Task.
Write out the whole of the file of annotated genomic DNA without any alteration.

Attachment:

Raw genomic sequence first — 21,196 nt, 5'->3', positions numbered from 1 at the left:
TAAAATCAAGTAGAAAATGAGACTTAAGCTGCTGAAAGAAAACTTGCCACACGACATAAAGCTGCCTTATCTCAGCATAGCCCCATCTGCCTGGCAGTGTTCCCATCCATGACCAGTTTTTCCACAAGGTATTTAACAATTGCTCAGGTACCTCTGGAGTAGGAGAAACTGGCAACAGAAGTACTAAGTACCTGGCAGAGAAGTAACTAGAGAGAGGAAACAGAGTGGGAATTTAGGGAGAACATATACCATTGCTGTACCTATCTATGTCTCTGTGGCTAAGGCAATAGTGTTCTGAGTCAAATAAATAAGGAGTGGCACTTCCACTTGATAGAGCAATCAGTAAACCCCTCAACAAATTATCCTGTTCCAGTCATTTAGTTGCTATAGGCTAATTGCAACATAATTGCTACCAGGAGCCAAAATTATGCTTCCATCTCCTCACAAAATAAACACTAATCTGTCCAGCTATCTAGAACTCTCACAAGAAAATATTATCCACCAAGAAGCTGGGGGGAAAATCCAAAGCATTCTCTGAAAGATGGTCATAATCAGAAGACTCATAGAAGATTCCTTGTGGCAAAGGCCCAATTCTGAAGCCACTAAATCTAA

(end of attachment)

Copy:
Raw genomic sequence first — 21,196 nt, 5'->3', positions numbered from 1 at the left:
TAAAATCAAGTAGAAAATGAGACTTAAGCTGCTGAAAGAAAACTTGCCACACGACATAAAGCTGCCTTATCTCAGCATAGCCCCATCTGCCTGGCAGTGTTCCCATCCATGACCAGTTTTTCCACAAGGTATTTAACAATTGCTCAGGTACCTCTGGAGTAGGAGAAACTGGCAACAGAAGTACTAAGTACCTGGCAGAGAAGTAACTAGAGAGAGGAAACAGAGTGGGAATTTAGGGAGAACATATACCATTGCTGTACCTATCTATGTCTCTGTGGCTAAGGCAATAGTGTTCTGAGTCAAATAAATAAGGAGTGGCACTTCCACTTGATAGAGCAATCAGTAAACCCCTCAACAAATTATCCTGTTCCAGTCATTTAGTTGCTATAGGCTAATTGCAACATAATTGCTACCAGGAGCCAAAATTATGCTTCCATCTCCTCACAAAATAAACACTAATCTGTCCAGCTATCTAGAACTCTCACAAGAAAATATTATCCACCAAGAAGCTGGGGGGAAAATCCAAAGCATTCTCTGAAAGATGGTCATAATCAGAAGACTCATAGAAGATTCCTTGTGGCAAAGGCCCAATTCTGAAGCCACTAAATCTAA